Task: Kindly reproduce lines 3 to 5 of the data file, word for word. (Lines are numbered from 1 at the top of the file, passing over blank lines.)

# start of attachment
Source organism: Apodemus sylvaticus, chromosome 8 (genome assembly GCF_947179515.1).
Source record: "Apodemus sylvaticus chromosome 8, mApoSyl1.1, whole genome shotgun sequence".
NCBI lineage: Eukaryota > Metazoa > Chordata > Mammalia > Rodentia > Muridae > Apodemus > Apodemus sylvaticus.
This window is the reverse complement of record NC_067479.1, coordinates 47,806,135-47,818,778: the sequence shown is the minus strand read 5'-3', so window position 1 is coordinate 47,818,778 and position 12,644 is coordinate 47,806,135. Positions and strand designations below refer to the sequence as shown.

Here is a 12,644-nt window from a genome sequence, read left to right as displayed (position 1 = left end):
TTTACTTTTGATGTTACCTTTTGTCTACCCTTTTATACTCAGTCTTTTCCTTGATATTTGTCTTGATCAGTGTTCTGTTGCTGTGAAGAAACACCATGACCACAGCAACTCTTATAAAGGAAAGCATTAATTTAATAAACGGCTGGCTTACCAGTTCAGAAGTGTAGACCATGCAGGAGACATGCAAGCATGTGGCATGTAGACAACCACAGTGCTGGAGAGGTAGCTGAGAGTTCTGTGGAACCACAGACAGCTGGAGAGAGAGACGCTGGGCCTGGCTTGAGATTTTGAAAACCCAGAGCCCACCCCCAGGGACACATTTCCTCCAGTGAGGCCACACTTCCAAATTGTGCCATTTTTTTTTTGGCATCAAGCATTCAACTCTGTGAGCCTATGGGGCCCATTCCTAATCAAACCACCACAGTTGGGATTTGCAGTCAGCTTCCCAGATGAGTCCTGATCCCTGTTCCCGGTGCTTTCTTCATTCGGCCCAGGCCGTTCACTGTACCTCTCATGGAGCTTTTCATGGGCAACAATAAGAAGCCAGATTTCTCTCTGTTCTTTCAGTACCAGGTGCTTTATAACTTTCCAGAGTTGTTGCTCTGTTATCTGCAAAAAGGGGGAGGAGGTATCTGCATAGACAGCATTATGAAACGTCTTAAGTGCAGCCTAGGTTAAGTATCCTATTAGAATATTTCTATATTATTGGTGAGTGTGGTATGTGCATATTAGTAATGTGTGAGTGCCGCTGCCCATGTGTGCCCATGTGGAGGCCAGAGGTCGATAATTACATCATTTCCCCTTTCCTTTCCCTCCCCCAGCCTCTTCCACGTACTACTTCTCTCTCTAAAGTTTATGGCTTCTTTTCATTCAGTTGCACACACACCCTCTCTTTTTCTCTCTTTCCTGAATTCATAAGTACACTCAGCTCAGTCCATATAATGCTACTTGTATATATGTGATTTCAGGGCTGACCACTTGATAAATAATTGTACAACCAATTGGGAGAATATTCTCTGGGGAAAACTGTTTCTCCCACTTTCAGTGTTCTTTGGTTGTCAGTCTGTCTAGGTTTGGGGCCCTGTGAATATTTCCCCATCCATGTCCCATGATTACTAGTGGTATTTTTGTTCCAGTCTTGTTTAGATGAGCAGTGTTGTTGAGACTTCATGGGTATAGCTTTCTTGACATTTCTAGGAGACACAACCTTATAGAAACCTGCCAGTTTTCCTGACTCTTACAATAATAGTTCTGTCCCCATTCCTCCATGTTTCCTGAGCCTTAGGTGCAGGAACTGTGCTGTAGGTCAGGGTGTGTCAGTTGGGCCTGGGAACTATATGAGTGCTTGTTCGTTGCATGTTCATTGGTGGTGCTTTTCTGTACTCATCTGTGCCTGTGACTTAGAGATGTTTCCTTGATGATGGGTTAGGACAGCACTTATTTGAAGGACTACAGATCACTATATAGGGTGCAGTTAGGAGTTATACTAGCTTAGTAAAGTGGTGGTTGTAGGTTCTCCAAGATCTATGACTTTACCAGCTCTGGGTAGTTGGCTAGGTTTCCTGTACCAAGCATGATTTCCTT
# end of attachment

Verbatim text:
NCBI lineage: Eukaryota > Metazoa > Chordata > Mammalia > Rodentia > Muridae > Apodemus > Apodemus sylvaticus.
This window is the reverse complement of record NC_067479.1, coordinates 47,806,135-47,818,778: the sequence shown is the minus strand read 5'-3', so window position 1 is coordinate 47,818,778 and position 12,644 is coordinate 47,806,135. Positions and strand designations below refer to the sequence as shown.

Here is a 12,644-nt window from a genome sequence, read left to right as displayed (position 1 = left end):